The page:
Surprised at the policeman's tone, the man answered, 'I was walking by, and I saw this crowd, so I stopped.'
'Did you see who did it?'
It occurred to Alvise only then that he had no idea what had been done, only that the Questura had received a call, saying that a black man was dead in Campo Santo Stefano. 'Can you show me some identification?' Alvise demanded.
The man took out his wallet and extracted his carta d'identità. Silently, he handed it to Alvise, who glanced at it before handing it back. 'Did you see anything?' he asked in the same voice.
'I told you, officer. I was walking by, and I saw these people standing around here, so I stopped to look. Nothing more.'
'All right. You can go,' Alvise said in a tone that suggested the man really had no choice. Alvise turned away from him and went back to the crime team, where the photographers were already packing up their equipment.
'Find anything?' he asked one of the technicians.
Santini, who was on his knees, running his gloved hands over the paving stones in search of shell casings, looked up at Alvise and said, 'A dead man,' before returning to his search.
Not deterred by the answer, Alvise pulled out a notebook from the inside pocket of his uniform parka. He flipped it open, took out a pen, and wrote 'Campo Santo Stefano'. He studied what he had written, glanced at his watch, added '20.58', capped the pen, and returned both notebook and pen to his pocket.
From his right, he heard a familiar voice ask, 'What's going on, Alvise?'
Alvise raised a languid hand in something that resembled a salute and said, 'I'm not sure, Commissario. We had a call, saying there was a dead man here, so we came over.'
His superior, Commissario Guido Brunetti, said, 'I can see that, Alvise. What happened to cause the man to be dead?'
'I don't know, sir. We're waiting for the doctor to get here.'
'Who's coming?' Brunetti asked.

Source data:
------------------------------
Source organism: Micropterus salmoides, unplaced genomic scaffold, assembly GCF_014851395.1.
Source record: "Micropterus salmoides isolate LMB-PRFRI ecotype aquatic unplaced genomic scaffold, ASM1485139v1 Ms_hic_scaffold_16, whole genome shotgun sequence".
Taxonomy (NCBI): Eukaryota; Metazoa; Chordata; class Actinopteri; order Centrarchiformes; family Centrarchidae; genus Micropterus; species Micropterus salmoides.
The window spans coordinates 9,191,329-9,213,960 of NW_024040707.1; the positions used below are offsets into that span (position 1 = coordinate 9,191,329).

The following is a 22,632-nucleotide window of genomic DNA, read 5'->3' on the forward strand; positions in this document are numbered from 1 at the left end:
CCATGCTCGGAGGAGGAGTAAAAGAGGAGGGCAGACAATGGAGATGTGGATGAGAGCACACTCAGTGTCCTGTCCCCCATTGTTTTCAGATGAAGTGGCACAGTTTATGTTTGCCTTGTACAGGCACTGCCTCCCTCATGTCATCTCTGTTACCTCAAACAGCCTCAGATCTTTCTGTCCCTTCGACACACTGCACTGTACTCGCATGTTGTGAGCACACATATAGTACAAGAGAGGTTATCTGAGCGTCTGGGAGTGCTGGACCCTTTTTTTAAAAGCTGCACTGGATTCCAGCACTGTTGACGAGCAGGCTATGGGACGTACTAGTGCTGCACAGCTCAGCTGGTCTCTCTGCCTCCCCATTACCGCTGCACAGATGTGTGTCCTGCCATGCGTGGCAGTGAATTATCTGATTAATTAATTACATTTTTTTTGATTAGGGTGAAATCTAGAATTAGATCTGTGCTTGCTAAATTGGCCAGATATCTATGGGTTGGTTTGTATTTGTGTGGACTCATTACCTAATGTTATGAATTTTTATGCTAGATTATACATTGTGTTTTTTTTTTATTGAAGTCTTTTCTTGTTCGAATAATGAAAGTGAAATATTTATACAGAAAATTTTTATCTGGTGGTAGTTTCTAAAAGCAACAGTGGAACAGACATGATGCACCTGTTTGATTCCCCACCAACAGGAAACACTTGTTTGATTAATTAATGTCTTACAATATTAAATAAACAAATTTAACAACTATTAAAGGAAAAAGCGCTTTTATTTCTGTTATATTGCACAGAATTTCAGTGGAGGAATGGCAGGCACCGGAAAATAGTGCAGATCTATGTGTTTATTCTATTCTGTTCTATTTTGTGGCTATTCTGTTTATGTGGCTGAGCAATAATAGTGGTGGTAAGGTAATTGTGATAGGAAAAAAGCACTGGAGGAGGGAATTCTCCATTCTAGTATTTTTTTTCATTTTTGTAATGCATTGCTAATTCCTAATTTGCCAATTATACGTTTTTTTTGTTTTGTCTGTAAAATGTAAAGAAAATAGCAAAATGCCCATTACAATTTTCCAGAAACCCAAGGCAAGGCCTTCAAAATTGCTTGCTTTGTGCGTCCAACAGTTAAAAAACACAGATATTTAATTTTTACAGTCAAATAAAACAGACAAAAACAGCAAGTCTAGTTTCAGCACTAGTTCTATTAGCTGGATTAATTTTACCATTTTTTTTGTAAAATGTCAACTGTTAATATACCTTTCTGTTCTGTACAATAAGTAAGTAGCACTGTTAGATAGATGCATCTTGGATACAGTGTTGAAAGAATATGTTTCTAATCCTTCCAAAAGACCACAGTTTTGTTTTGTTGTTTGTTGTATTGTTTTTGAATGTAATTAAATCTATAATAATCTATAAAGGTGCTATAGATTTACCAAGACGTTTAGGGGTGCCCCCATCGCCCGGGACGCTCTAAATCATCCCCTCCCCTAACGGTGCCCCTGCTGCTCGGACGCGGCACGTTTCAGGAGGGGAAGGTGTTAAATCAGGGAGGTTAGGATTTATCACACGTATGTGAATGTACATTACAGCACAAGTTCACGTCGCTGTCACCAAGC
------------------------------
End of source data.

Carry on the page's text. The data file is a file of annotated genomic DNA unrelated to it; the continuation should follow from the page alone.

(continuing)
'Who's coming where, sir?' Alvise asked, utterly at a loss.
'Which doctor is coming? Do you know?'
'I don't know, sir. I was in such a hurry to get the team here that I told them at the Questura to call and have one of the doctors sent.'
Brunetti's question was answered by the arrival of Dottor Ettore Rizzardi, medico legale of the city of Venice.
'Ciao, Guido,' Rizzardi said, shifting his bag to his left hand and offering his right. 'What have we got?'
'A dead man,' Brunetti said. 'I got the call at home, saying someone had been killed here, but nothing more than that. I just got here myself.'
'Better have a look, then,' Rizzardi said, turning towards the taped-off area. 'You speak to anyone?' he asked Brunetti.
'No. Nothing.' Talking to Alvise never counted.
Rizzardi bent and slipped under the tape, placing one hand on the pavement to do so, then held the tape up to make it easier for Brunetti to join him. The doctor turned to one of the technicians. 'You've taken pictures?'
'Sì, Dottore,' the man answered. 'From every side.'
'All right, then,' Rizzardi said, setting down his bag. He turned away, took out two pairs of thin plastic gloves and gave one pair to Brunetti. As they slipped them on, the doctor asked, 'Give me a hand?'
They knelt on either side of the dead man. All that was visible was the right side of his face and his hands. Brunetti was struck by the very blackness of the man's skin, then bemused by his own surprise: what other colour did he expect an African to be? Unlike the black Americans Brunetti had seen, with their shading from cocoa to copper, this man was the colour of ebony buffed to a high gloss.
Copyright © 2005 by Donna Leon and Diogenes Verlag AG Zurich. Reprinted with permission from Grove Atlantic, Inc. All rights reserved.
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